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Latitude: 58.4558 / 58°27'20"N
Longitude: -3.0561 / 3°3'22"W
OS Eastings: 338466
OS Northings: 952431
OS Grid: ND384524
Mapcode National: GBR L6TC.W5L
Mapcode Global: WH7FM.0QZK
Plus Code: 9CCRFW4V+8G
Entry Name: Staxigoe Grain Store
Listing Date: 3 July 2003
Source: Historic Scotland
Source ID: 396830
Historic Scotland Designation Reference: LB49297
Building Class: Cultural
Electoral Ward: Wick and East Caithness
Traditional County: Caithness
18th century. Large, simple, 2-storey and attic, 2-bay rectangular-plan grain store. Coursed Caithness stone. Modern corrugated asbestos roof.
Off-centre pair of doors to SE and NW elevations, windows and loft openings set above to 1st floor and attic respectively (some blocked). Enlarged cart opening with centred attic window above to NE elevation. Cart loading door at 1st floor (evidence of loading platform below) with centred attic window set close above to SW elevation.
INTERIOR: majority gutted (2003), platform to SW at 1st floor with timber stairs leading to 2nd floor, remaining floor rafters at 2nd floor.
The grain store was formerly part of a group of 3 grain stores situated directly above Staxigoe harbour. The other 2 grain stores (one of which was built as 2 houses in the late 19th century and converted to a grain store in the 20th century) were situated nearby to the NW, they were demolished in 2003.Although predominantly gutted and re-roofed in asbestos it is a large, impressive building with important historical and cultural associations to Staxigoe and the local area.
The 1865 New Statistical Account dates the 2 earlier grain stores buildings as early 17th century, however as J Hume points out it is more likely that they are 18th century. Staxigoe during the 18th and 19th century was a busy small port with the grain stores playing a fundamental role in the life of the village. The grain stores in the later 18th and early 19th century were owned by Alexander "Miller of the Field" a local entrepreneur and factor of the Hempriggs Estate. The above cited article in the Northern Ensign, 1869, documents his life and the importance the grain mills played within the area. Farmers and crofters often paid part of their rents in kind with grain, it would be ground and bagged at nearby Papigoe and then transported and stored at Staxigoe awaiting shipment. In times of scarcity of grain, people would travel to Staxigoe from as far as Sutherland to purchase meal, indicating that the village was one of the primary grain repositories within Caithness. Alexander "Miller of the Field" can also be credited as one of the first to realise the potential of the herring market in the 1770s and 1780s, no doubt under his entrepreneurial guidance Staxigoe became a thriving fishing station in the 19th century. The natural harbour to the immediate NE of the grain store was improved in the early 19th century as a result of the boom in fishing with quay walls built to both sides of the haven.A photograph held by the Royal Commission for Ancient and Historical Monuments of Scotland (RCAHMS) shows the village in 1891, 2 grain stores are clearly decipherable with many other domestic buildings surrounding them. The photograph also shows many more openings to the SW elevation of the store. With the demise of the fishing industry and change in farming methods the village fell into decline in the early 20th century. There was a large programme of demolition in the inter-war period with people being re-housed in newly built council housing. The area above the harbour was flattened with only a few buildings and the grain stores left standing. With the demolition of 2 of the grain stores in 2003 the surviving grain store is a unique testimony to the history of the village and a reminder of past agricultural practises.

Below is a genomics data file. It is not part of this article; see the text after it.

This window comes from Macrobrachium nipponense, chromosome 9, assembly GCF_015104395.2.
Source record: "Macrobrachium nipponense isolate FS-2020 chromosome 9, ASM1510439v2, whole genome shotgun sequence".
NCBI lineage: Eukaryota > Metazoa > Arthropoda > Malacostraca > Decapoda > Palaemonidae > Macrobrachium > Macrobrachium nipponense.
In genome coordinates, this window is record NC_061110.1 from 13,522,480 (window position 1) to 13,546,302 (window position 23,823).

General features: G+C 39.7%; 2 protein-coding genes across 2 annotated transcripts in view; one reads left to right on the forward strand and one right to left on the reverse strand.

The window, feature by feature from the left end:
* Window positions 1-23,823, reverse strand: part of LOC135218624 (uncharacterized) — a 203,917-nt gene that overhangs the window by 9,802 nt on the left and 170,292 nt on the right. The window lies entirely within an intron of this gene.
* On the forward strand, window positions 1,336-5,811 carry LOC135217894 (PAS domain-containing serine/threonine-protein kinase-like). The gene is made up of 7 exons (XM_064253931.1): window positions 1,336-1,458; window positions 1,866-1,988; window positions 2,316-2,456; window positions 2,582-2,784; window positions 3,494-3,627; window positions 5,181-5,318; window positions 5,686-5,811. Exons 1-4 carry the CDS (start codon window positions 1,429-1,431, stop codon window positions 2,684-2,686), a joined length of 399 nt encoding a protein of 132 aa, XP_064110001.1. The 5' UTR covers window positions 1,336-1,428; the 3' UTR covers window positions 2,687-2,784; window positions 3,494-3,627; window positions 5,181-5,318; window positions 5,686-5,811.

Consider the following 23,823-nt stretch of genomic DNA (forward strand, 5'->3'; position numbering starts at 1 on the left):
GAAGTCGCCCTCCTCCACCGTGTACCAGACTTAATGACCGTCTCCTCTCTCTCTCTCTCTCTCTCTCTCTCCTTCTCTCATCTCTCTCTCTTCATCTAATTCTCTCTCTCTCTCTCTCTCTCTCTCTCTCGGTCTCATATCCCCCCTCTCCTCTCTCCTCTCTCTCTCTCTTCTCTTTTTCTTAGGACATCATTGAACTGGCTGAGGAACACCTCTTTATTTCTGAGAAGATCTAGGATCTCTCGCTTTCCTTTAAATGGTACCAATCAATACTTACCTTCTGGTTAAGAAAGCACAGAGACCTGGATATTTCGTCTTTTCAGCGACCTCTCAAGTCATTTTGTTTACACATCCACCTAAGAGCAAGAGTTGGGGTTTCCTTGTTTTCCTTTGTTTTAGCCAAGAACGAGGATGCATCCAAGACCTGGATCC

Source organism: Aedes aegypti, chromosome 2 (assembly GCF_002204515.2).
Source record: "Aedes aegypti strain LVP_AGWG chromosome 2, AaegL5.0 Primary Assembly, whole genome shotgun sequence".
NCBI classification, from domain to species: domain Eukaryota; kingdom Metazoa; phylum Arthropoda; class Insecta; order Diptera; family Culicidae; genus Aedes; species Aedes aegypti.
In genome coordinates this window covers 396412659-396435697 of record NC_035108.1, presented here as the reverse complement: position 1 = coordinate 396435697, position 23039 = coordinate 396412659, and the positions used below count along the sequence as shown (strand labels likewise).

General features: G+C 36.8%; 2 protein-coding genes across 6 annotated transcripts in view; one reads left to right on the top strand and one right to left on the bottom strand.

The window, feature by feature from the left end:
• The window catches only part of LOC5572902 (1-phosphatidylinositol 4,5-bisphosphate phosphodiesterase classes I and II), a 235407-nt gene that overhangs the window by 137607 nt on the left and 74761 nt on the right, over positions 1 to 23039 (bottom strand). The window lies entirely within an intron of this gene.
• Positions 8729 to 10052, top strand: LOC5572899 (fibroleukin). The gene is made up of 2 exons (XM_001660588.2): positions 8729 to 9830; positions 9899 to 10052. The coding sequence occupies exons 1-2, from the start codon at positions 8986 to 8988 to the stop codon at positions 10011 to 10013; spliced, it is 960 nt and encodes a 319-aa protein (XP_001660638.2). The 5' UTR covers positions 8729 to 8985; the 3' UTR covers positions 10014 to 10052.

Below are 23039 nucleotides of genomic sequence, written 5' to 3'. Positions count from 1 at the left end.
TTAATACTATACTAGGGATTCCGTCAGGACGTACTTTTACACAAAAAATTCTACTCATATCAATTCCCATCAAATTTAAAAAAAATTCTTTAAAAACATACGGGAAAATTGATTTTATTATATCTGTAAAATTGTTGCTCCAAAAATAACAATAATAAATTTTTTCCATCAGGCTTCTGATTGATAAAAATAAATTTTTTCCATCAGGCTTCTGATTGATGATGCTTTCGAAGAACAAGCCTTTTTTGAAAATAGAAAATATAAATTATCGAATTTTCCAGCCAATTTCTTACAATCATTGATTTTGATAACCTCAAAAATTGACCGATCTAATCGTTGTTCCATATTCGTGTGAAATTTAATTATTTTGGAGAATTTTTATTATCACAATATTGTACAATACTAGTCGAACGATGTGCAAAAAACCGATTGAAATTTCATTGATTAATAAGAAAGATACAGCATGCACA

It should be noted that in 2003 RCAHMS surveyed all 3 grain stores and found carpentry marks (Roman Numerals) in the roof timbers of the older grain stores.
Other nearby listed buildings